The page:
By Debra Shapiro
Posted on 2022-04-19
NSTA mourns the loss of Bill G. Aldridge, NSTA’s Executive Director from 1980 to 1995, who passed away on April 11 at home in Jacksonville Beach, Florida, at age 90. During his time as executive director, Aldridge oversaw the purchase of NSTA’s current headquarters in Arlington, Virginia, and the move there from the former Washington, D.C., headquarters building. An NSTA Life Member, he also served as NSTA Director of Special Projects from 1995 to 1996.
At the beginning of his lengthy career in science education, Aldridge earned a bachelor’s degree in physics and math and master’s degrees in educational evaluation, science education, and physics. He taught high school science and college physics from 1957 to 1977. From 1977 to 1979, he served as a program officer for the National Science Foundation’s (NSF) Division of Science Education Development and Research.
Aldridge authored more than 20 books, the most popular being The Ultimate Science Quiz, as well as numerous textbooks, monographs, articles, and published papers. His book Scope, Sequence, and Coordination: A High School Framework for Science Education was published by NSTA in 1996. Spearheaded by Aldridge, the Scope, Sequence, and Coordination of Secondary School Science project was a major national effort designed to reform K–12 science education.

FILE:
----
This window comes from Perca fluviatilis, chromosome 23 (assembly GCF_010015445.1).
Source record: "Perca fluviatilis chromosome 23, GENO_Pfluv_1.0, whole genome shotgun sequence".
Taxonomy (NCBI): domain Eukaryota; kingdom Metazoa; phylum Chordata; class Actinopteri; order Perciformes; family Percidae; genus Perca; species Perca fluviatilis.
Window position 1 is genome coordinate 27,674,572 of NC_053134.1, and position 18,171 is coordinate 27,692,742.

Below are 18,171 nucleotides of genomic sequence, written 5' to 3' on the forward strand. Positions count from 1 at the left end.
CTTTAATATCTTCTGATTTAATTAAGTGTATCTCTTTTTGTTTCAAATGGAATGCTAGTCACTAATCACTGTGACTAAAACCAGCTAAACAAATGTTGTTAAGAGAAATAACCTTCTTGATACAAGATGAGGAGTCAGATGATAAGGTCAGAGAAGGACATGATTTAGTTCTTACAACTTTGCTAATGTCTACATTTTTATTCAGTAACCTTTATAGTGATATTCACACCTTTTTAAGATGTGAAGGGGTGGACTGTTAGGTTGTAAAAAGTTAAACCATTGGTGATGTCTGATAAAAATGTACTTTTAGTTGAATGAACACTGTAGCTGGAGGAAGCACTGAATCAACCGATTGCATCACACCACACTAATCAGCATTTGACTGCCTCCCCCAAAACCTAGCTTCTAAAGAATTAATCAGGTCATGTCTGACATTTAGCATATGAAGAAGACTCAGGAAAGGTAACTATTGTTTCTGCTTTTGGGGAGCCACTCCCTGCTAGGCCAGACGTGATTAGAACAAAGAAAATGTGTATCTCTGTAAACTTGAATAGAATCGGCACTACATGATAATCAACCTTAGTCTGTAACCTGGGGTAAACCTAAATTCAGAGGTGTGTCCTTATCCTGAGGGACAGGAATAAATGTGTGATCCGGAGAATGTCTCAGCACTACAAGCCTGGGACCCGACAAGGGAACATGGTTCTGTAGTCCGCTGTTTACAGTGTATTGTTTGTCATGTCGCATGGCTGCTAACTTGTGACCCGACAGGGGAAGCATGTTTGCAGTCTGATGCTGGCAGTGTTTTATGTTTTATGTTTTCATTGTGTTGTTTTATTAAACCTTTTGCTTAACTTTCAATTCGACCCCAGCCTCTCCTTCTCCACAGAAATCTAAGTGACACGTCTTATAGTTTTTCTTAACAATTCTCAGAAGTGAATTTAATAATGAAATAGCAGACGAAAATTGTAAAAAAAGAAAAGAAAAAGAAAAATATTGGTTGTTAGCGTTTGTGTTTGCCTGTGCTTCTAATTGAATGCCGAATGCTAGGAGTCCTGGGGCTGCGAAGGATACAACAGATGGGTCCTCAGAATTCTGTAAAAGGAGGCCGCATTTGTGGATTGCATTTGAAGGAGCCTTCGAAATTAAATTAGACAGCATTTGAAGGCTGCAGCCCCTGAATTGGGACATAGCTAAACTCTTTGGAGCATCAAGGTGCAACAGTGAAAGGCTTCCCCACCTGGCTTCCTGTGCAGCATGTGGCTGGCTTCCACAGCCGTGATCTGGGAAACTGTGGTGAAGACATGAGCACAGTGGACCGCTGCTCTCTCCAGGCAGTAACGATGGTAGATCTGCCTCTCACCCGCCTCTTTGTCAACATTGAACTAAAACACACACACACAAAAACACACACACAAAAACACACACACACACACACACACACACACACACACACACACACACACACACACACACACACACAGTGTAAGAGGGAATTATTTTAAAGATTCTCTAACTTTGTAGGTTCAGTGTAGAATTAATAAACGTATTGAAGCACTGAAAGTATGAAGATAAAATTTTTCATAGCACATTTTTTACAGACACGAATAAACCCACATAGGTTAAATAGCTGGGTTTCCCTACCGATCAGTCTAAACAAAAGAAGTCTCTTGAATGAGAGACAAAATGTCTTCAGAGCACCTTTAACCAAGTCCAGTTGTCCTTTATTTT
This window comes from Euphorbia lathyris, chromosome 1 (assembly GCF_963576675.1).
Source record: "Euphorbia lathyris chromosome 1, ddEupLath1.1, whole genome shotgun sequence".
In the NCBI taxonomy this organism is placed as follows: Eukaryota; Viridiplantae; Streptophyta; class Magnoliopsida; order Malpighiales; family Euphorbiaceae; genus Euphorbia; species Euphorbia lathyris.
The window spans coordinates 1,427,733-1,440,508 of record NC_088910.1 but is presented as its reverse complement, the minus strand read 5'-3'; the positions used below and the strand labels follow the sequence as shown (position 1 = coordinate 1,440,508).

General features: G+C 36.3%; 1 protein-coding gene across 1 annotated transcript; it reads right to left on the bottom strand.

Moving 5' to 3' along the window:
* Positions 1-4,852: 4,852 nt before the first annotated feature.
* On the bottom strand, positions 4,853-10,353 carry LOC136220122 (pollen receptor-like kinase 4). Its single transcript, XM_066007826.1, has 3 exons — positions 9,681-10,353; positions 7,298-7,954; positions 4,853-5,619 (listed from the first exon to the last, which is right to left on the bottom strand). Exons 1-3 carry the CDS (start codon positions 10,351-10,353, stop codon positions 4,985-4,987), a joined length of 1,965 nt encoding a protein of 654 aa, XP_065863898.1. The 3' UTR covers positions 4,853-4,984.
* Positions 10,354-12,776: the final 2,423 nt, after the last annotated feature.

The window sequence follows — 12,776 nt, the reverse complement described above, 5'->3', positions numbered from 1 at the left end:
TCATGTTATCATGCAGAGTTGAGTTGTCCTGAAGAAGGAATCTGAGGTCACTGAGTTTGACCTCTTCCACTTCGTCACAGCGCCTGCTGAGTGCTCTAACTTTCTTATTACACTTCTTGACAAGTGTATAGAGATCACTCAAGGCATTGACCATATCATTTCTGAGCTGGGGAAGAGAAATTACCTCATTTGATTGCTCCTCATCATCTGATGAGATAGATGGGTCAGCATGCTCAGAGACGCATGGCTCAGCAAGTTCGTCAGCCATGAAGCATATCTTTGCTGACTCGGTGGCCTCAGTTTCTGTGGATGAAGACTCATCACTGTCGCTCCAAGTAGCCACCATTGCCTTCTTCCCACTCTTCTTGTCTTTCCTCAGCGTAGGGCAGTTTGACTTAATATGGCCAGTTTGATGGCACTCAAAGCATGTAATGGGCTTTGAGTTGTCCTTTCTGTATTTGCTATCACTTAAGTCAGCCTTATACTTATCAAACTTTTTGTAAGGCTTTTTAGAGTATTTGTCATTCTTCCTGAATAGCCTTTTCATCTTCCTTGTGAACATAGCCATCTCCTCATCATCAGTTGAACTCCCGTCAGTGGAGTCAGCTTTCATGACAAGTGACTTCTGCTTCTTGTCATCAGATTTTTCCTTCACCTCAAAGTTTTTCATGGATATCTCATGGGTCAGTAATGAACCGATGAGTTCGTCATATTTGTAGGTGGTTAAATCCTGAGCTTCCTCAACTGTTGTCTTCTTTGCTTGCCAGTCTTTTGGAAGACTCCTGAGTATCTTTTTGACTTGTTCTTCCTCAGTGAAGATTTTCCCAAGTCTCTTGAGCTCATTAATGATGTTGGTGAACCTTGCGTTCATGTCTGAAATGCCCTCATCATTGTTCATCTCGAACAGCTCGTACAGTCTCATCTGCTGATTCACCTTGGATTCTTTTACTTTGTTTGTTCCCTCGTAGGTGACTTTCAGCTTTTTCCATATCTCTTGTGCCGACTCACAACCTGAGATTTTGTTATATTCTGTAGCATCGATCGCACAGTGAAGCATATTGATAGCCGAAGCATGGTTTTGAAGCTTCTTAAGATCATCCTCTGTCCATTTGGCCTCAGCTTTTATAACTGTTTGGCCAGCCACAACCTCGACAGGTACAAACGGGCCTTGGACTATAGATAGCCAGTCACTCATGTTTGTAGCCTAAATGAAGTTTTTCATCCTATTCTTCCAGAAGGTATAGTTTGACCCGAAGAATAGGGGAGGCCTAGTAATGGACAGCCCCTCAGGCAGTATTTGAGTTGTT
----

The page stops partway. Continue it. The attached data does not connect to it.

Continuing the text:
He was also instrumental in establishing Quantum: The Magazine of Math and Science, a United States–based bimonthly magazine of mathematics and science, designed for young readers. It was published by NSTA and Springer-Verlag beginning in 1990. Quantum was a sister publication of the Russian Kvant, a journal of math and physics.
Aldridge was an American Association for the Advancement of Science Fellow and an NSF Science Faculty Fellow and received several awards. In 1995, NASA honored him with its Distinguished Public Service Medal. The award is the highest medal that NASA can present to someone who is not part of the agency. The American Association of Physics Teachers presented him with its Distinguished Service Citation “for exceptional contributions to the teaching of physics.” And in 2012, he received the Brandwein Medal for his lifetime achievement in promoting science education and teacher professionalism.
His wife of 57 years, Alice Arlene Hazen, preceded him in death in 2008. Aldridge is survived by his partner, Carmen Bizjack, and four children, 10 grandchildren, and two great-grandchildren.
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